Cystic Fibrosis and Exercise

Cystic fibrosis (CF) is among the most common genetic diseases, affecting about 30,000 people in the Unites States alone. Due to a mutation in the CF transmembrane conductance regulator (CFTR) gene, patients experience deficiencies in their respiratory, digestive and reproductive systems, as well as problems with temperature regulation and fluid balance. Due to the abnormally high production of thick and sticky mucus, patients are more likely to grow bacteria and develop infections.

Various treatments acn help patients improve health, ease symptoms, and increase life expectancy for those with CF. Daily medication is an important part of treatment, while patients also need to undergo physiotherapy and respiratory training. Nutrition is also key in maximizing patients’ well-being, and most patients need to take enzymes and vitamin supplements.

CF symptoms can make it difficult for patients to exercise, but regular physical activity can have a significant impact in improving patients’ quality of life, as determined by recent studies on the topic.

Cystic fibrosis and exercise

“Physical exercise is recognized to have considerable clinical benefit for different disease proceses. Regular habitual activity is cardio protective and associated with a reduced morbidity and mortality for established cardiovascular disease. Pulmonary rehabilitation programmes for patients with chronic airways obstruction (COAD), of which exercise is a core component, are being enthusiastically researched for their potential therapeutic benefit,” explained the authors of the study “Exercise and cystic fibrosis,” A. K. Webb, FRCP, M. E. Dodd, MCSP, and J. Moorcroft, MRCP.

By engaging in exercise, the adrenergic and purinergic pathways of the body are activated, which are routes responsible for regulating the activity of ion channels on airway epithelia cells and sweat glands. This process is thought to result in systemic improvements as well as improvements in the pathophysiological ion dysregulation at a cellular level. According to the study “Exercise Is Medicine in Cystic Fibrosis,” the benefits of exercise in patients with cystic fibrosis include increased exercise tolerance, respiratory muscle endurance and sputum expectoration, reduced residual volume and rate of decline in pulmonary function, improvements in fluid balance and retention of serum electrolytes, as well as lower risk of death.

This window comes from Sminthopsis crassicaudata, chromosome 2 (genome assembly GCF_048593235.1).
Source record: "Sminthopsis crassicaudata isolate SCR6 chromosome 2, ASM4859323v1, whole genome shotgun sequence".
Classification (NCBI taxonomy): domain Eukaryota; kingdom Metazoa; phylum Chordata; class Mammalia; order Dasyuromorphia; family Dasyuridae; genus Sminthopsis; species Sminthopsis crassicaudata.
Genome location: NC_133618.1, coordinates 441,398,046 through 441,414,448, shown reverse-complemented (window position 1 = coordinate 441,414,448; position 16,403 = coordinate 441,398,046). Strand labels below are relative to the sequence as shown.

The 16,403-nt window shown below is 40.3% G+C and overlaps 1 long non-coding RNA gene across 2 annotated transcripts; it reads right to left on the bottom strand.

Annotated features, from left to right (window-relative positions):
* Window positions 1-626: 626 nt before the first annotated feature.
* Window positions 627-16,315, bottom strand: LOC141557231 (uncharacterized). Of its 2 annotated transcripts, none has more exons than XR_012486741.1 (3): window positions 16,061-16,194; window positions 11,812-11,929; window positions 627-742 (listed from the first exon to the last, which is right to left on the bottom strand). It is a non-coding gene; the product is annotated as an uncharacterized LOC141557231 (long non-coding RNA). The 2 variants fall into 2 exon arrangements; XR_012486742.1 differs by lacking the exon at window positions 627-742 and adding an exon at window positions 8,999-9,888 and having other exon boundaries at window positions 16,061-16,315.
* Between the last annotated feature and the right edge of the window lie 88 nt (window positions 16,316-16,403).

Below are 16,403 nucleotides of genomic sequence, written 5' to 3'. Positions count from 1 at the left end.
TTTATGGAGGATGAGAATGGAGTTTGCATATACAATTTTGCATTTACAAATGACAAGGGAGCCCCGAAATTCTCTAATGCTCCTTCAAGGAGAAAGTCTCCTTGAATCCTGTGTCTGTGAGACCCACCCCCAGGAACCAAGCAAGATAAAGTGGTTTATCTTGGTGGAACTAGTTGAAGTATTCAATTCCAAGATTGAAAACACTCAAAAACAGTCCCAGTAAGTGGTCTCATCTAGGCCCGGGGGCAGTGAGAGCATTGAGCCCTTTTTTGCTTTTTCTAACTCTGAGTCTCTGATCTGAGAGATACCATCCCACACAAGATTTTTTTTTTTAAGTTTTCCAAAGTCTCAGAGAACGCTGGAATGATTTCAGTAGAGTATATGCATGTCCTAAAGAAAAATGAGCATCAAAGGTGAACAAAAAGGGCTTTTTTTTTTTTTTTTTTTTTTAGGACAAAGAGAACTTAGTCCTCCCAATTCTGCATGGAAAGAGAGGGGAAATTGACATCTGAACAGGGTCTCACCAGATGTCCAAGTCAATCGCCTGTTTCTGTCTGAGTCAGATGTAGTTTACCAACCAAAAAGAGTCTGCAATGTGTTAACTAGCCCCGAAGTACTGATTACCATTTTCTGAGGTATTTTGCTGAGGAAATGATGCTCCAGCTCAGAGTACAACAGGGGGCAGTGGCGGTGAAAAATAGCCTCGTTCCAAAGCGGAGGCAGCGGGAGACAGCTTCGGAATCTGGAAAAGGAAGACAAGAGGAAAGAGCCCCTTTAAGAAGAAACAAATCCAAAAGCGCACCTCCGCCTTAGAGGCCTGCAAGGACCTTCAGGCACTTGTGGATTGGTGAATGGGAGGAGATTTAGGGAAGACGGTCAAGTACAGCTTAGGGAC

Exercise guidelines for CF patients

The Cystic Fibrosis Foundation (CFF) offers a guide called “Day-to-Day: Exercise and Cystic Fibrosis (CF)” that includes detailed recommendations for patients. The foundation reminds that anyone can exercise, but it is important for patients to discuss plans with their healthcare team and get advice and support. When planning exercise routines, there are three things that patients must keep in mind: whether a type of exercise is enjoyable and fits their schedule, if it connects them with friends and family, and if it is an exercise that helps strengthen the heart and lungs, or bones and muscles. For children, the CFF recommends a type of exercise that involves them in many types of activities, rewards them when they join group events, allows for active playtime on most days of the week, and helps to keep TV and video game time to a minimum.

For teenagers, the foundation believes activities that make them feel good around their peers are preferable, as they are more likely to stick with a regular activity program that increases self-esteem. Adults are advised to pick a comfortable and enjoyable activity that continually exercises the heart and lungs, to find an exercise partner, do a variety of activities, choose activities that fit their lifestyle, pick lifetime activities like running and biking, find some activities that aren’t extremely competitive, and to set fair yet challenging goals.

For specific types of exercise or best times to perform them, it is important that patients seek professional help and advice.

Note: Cystic Fibrosis News Today is strictly a news and information website about the disease. It does not provide medical advice, diagnosis or treatment. This content is not intended to be a substitute for professional medical advice, diagnosis, or treatment. Always seek the advice of your physician or other qualified health provider with any questions you may have regarding a medical condition. Never disregard professional medical advice or delay in seeking it because of something you have read on this website.